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Indians agree to deal with All-Star Alonso

By Norwalk Reflector staff • Dec 21, 2017 at 9:00 AM

CLEVELAND — The Cleveland Indians didn’t wait long to find a replacement for Carlos Santana.

On the day Santana finalized a free agent contract for three years and $60 million to sign with the Philadelphia Phillies, the Indians found his replacement at first base late Wednesday, reportedly coming to terms on a two-year contract with All-Star Yonder Alonso.

The former first-round pick and top prospect just wrapped up a career year split between Oakland and Seattle. Alonso, 31 in April, batted .266 with a personal-best 28 home runs and 67 RBIs in 142 games last season.

Alonso also had an on-base percentage of .866, and statistically had a better year than Santana in every major offensive category except RBIs. He also hit 22 doubles, drew 68 walks and struck out 118 times in 2017.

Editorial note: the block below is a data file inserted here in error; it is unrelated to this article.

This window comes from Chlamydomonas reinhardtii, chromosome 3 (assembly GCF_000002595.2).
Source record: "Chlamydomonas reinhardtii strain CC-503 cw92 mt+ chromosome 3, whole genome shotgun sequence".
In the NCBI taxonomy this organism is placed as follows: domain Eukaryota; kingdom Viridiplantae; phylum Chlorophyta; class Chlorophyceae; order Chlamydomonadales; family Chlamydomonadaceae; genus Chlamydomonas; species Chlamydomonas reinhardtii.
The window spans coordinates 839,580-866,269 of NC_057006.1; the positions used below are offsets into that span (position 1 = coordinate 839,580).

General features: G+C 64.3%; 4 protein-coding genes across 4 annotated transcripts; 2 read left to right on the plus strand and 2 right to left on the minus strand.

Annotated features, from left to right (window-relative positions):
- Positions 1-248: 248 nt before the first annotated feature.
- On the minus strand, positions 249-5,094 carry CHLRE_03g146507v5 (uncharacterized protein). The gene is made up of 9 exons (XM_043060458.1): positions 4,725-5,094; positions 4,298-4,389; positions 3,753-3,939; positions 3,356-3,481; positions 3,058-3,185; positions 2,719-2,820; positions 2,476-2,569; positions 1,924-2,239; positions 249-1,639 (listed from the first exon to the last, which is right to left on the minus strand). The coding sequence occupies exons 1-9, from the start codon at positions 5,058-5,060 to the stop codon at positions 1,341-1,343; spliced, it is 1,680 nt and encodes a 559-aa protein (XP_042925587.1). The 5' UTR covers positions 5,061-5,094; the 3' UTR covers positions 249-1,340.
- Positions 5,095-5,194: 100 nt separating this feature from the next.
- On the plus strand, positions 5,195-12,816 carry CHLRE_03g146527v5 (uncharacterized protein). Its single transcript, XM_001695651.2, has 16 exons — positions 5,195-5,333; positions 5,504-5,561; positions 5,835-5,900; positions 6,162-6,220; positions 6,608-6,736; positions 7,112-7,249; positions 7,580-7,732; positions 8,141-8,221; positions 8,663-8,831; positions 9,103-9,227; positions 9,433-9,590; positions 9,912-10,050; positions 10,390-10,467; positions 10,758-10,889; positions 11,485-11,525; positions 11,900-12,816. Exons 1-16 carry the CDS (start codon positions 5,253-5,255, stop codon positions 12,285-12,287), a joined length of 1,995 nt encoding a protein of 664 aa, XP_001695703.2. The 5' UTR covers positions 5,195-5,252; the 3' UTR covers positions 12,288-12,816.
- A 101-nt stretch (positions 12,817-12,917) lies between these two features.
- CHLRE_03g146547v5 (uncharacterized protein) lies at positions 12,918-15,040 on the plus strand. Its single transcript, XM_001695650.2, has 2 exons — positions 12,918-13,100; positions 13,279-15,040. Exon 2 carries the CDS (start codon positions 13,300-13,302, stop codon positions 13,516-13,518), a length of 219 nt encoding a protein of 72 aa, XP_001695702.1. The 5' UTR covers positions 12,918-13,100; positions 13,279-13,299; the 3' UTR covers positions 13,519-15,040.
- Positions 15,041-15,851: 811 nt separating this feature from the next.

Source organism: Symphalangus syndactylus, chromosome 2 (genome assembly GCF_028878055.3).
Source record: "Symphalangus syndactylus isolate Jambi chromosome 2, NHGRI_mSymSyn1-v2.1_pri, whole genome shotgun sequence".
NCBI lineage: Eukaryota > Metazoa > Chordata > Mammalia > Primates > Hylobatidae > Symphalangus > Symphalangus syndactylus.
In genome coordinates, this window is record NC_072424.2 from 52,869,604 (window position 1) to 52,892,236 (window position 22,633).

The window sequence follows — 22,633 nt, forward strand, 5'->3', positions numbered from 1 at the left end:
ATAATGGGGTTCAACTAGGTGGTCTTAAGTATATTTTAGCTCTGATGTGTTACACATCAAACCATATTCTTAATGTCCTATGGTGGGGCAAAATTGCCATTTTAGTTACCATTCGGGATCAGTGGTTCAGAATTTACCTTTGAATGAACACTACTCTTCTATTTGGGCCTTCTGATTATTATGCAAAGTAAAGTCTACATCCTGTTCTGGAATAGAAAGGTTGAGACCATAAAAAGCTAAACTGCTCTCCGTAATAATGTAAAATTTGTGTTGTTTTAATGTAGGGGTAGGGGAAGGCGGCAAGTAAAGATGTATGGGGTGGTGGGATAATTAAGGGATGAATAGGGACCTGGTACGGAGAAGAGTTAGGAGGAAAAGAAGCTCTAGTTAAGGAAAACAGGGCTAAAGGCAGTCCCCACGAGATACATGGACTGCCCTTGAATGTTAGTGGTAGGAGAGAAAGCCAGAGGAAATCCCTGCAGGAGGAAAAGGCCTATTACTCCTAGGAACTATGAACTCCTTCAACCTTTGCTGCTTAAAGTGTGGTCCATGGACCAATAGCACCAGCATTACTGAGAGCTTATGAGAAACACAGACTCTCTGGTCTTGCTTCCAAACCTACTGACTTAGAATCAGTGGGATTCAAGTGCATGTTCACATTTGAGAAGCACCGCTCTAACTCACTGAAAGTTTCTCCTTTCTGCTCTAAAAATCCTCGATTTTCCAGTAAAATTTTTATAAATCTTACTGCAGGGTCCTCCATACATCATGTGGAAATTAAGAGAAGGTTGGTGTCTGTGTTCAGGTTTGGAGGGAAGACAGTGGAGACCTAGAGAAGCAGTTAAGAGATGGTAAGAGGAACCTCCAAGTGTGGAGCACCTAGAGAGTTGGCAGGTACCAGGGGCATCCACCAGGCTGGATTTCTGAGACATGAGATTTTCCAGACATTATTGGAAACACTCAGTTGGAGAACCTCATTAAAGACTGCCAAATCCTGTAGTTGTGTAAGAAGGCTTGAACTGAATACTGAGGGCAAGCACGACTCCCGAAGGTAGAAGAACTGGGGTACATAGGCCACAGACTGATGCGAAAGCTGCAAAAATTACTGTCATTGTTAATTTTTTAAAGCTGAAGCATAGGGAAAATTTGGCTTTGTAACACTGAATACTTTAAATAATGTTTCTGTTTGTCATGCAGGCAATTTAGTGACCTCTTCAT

Defensively, he committed 10 errors had boasted a .990 fielding percentage in 1,037 chances at first base.

USA Today’s Bob Nightengale first reported the agreement, which is believed to be for $16 million guaranteed over the 2018 and 2019 seasons — with an $8 million vesting option for 2020. The team has not yet confirmed the signing.

Alonso was drafted seventh overall in the first round of the 2008 MLB Amateur Draft by the Cincinnati Reds. He spent two seasons in Cincinnati (2010-11) and was traded to the San Diego Padres prior to the 2012 season as part of the Edinson Volquez trade for Mat Latos.

He was moved by the Padres in a trade to the Oakland A’s prior to the 2016 season in a deal that involved two former Indian players — relief pitcher Marc Rzepczynski and Drew Pomeranz.

This past season, he earned his first All-Star appearance — voted as a reserve by the palyer’s vote.

Alonso hit .266 (85-for-319) with 22 homers and 49 RBI with the A's. After being acquired as a waiver trade on Aug. 6 with the Mariners, who were trying to make a playoff push, Alonso hit .265 (35-for-132) with six homers and 18 RBI.

The move is expected to give the Indians and manager Terry Francona the ability to use Alonso with right-handed slugger Edwin Encarnacion at first base and designated hitter.

Francona adopted a similar strategy with Santana and Encarnacion last season, as well as Santana and Mike Napoli in 2016.

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